When they arrive in Nasugbu, Batangas, Lolo Andoy was soon commissioned in the infantry with rank of Lieutenant as he had some experience while in Ateneo (probably like ROTC).  He was sent to fight in Masbate, an island off the coast of Sorsogon.  And also in Sorsogon itself.  Probably due to victories against the Spaniards, Lolo Andoy was promoted to Captain. The rank he held until the surrender of the revolutionary army of Gen. Aguinaldo to the Americans. Perhaps you can access the US military archives for theThe certificate shown above was issued on 22 December 1922 signed by no less than Emilio Aguinaldo as President of the units that fought here during that time.

    The photo on the left  is a certificate that was issued on 22 December 1922 signed by no less than Emilio Aguinaldo as President of the “Veteranos de la Revolucion” in favor of Capitan de Infanteria Sr. LEANDRO LIMJOCO.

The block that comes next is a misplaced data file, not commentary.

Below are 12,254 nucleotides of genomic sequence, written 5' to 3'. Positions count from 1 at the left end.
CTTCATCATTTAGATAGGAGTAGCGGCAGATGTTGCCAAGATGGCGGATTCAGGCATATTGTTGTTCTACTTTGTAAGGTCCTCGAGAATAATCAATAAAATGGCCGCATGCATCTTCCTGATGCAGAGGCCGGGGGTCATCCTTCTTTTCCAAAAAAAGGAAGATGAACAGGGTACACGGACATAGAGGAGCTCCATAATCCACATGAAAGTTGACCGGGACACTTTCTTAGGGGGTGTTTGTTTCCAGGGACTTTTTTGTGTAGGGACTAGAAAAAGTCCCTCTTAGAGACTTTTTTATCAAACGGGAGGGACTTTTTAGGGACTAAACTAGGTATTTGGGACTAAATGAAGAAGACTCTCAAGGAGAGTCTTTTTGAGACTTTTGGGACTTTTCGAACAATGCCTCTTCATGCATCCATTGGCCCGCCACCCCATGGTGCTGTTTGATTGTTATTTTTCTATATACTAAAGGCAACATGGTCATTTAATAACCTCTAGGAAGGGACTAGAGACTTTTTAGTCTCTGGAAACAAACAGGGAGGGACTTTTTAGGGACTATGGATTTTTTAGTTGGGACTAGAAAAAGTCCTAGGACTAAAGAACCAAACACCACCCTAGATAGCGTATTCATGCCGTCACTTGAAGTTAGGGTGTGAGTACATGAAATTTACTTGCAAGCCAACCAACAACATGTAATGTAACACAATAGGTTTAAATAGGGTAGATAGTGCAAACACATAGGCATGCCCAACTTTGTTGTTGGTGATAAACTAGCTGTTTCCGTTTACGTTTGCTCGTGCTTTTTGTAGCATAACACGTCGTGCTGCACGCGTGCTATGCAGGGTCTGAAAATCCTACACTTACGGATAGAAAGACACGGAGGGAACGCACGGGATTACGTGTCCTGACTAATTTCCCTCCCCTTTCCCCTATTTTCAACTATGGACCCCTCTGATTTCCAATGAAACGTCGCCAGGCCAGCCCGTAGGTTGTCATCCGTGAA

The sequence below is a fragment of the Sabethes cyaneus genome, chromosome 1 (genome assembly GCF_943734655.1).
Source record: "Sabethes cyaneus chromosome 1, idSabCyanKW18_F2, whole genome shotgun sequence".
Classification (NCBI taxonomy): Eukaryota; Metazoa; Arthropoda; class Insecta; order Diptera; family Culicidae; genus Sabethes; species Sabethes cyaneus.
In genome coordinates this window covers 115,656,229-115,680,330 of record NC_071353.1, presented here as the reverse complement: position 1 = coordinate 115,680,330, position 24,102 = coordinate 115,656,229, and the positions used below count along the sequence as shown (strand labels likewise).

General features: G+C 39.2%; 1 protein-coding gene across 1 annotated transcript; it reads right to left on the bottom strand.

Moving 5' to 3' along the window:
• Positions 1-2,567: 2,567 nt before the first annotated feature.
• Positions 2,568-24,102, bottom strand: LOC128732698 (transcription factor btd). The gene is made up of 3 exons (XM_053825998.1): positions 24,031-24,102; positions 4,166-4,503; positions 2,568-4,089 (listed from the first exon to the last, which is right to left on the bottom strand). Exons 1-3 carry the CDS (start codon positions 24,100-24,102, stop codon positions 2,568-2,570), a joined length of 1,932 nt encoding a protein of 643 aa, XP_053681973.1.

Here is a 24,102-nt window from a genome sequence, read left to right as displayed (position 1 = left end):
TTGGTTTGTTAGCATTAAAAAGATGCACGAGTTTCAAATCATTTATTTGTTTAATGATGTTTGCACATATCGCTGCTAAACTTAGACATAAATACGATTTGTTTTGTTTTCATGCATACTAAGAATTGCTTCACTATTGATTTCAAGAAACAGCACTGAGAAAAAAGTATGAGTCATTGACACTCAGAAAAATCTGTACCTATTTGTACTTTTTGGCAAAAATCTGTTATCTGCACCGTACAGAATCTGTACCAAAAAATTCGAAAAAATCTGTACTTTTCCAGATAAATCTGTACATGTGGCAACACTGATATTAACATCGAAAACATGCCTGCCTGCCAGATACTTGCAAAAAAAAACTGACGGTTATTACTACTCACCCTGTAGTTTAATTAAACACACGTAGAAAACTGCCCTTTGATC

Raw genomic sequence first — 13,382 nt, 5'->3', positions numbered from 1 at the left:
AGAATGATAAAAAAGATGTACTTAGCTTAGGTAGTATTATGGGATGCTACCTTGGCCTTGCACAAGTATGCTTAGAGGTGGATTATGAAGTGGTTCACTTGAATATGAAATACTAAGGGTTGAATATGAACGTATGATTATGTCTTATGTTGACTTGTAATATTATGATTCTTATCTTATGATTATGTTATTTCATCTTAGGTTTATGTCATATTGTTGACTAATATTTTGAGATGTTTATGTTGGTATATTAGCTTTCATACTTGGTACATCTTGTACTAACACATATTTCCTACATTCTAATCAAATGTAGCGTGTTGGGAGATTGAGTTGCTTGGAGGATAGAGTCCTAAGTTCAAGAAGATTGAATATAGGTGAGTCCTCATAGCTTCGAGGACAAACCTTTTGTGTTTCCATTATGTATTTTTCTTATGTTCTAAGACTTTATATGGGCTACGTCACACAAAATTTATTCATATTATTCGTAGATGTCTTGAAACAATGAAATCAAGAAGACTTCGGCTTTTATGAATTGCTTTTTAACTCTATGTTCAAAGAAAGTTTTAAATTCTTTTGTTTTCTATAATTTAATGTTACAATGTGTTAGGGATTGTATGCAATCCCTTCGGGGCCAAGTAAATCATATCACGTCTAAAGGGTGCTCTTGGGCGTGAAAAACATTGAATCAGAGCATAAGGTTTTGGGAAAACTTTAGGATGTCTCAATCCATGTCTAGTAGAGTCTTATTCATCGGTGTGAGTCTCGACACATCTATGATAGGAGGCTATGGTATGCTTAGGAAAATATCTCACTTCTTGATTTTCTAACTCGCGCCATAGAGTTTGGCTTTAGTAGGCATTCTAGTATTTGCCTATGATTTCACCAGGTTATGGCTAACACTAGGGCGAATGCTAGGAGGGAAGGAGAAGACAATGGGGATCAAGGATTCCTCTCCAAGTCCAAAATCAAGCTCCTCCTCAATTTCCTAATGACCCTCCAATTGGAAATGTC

He was already a captain when he was assigned to Aklan, one of three provinces located on the island of Panay.  (This island is significant in Philippine History because of the story of the Ten Bornean Datus who migrated to the Philippines specifically Panay). It was here that he met Filomena Hontiveros.

    Filomena Hontiveros was the daughter of Genoveva Hontiveros and Leon Miraflores, who happened to be a priest. This could partly explain why she was carrying the Hontiveros name instead of Miraflores. However, the priest fathered another child by another woman. A boy who was named Leon Miraflores, Jr. Why the priest consented to have the boy use the Miraflores surname and also made the boy Leon Jr.  Probably, the Hontiveros family, who was landed, did not like the idea of a priest fathering a child by an Hontiveros woman.  Perhaps, this was how things were in those times.